Monday Munchies: The Beef Debate

Los Angeles, the city that introduced the world to Hollywood’s magical sound stages, skateboarding, the electric guitar…and the french dip?

I don’t know why but I’d always assumed that a sandwich built around salted meats on a french roll as being inherently east coast and I couldn’t have been more incorrect. Over a century ago someone had the novel idea to create the beef dip and in a moment of true greatness everyone agreed that the sandwich, along with its salty BFF au jus, was the greatest thing to ever happen to food. The beef dip was a huge success, nobody ever copied it, and it’s origin is well known. Just kidding, these days there’s two places in Los Angeles to get an original beef dip and they both claim to be the first. Since nobody ever lies on the internet, and I have a lot of time on my hands, I decided to take a quick trip to tinseltown and get to the bottom of this hot debate.

Located in the heart of Downtown Los Angeles, this watering hole happens to serve the original beef dip. The sandwich is fine, but it’s the atmosphere that really sells the place and when you have to go potty there’s little signs above the urinal telling you which famous people used the toilets before you. I chose the luxurious Hemingway station before leaving the dark interior of the bar area and began making my way towards Union station for my next stop.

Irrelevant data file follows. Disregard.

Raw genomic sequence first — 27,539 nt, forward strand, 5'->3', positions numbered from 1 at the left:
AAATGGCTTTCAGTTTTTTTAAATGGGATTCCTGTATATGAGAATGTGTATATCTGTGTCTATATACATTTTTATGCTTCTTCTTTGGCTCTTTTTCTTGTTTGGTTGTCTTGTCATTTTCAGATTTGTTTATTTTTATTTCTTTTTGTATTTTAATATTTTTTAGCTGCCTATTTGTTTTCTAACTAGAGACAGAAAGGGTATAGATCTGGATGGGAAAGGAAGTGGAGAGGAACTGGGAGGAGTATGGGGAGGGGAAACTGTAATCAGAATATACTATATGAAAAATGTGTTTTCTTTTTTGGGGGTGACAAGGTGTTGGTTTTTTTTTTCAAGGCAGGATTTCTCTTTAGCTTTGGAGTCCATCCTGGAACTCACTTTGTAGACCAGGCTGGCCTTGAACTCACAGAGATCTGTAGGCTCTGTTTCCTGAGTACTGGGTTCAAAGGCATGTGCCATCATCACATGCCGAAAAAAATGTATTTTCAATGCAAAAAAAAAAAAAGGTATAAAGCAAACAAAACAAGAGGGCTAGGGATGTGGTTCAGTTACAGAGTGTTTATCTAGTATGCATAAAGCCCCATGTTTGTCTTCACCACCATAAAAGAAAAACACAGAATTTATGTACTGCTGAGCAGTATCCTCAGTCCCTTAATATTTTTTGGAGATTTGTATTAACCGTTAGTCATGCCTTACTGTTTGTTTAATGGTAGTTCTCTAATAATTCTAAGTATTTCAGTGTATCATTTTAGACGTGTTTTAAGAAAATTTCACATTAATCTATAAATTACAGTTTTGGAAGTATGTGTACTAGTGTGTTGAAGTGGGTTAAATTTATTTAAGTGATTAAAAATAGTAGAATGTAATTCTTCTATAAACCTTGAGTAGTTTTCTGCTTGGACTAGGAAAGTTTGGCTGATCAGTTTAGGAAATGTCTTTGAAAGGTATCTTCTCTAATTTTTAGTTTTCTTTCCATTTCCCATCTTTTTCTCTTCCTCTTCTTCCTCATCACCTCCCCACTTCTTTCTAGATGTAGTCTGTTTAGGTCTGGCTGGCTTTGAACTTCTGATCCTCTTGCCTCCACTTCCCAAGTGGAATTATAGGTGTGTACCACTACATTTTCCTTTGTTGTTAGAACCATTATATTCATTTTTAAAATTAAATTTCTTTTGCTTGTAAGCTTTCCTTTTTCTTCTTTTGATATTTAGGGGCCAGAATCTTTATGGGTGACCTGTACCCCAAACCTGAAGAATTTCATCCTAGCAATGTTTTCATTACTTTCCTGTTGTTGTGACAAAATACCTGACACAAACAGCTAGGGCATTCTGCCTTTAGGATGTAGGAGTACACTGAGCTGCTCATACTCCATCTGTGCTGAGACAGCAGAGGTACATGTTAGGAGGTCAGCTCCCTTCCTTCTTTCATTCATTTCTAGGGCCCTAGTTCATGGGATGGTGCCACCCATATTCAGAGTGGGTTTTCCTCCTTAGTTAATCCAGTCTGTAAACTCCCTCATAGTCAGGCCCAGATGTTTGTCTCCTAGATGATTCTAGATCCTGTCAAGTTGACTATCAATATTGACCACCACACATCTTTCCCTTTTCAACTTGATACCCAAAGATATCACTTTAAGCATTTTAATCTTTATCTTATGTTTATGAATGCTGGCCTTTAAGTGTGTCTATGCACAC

I’ve always felt more comfortable around older people. They’re less likely to do something irrational while drinking and they usually have a pretty good stash of medications for me to rifle through when they take a nap. Phillippe’s also claims to be the original frenchie and I believe them a little more than I trust those fat cats over at Cole’s because everyone eating here is ancient. Floors covered in sawdust, confused tourists, and oxygen tanks take up much of the seating area while you wait for your turn at the counter. The sandwich is an absolute work of art and when you’re done eating there’s also the most boring museum I’ve ever seen in the basement.

Philippe’s for the win!

As I let my food settle while observing the history of the California railroad I knew that I’d finally solved the mystery of who really invented the beef dip, It was an angel who didn’t come to end poverty or put a stop to war, they came with a simple dish, one that would give us a few seconds of joy in a world of pain and sadness. Thank you Mr. Sandwich person, whoever you are.

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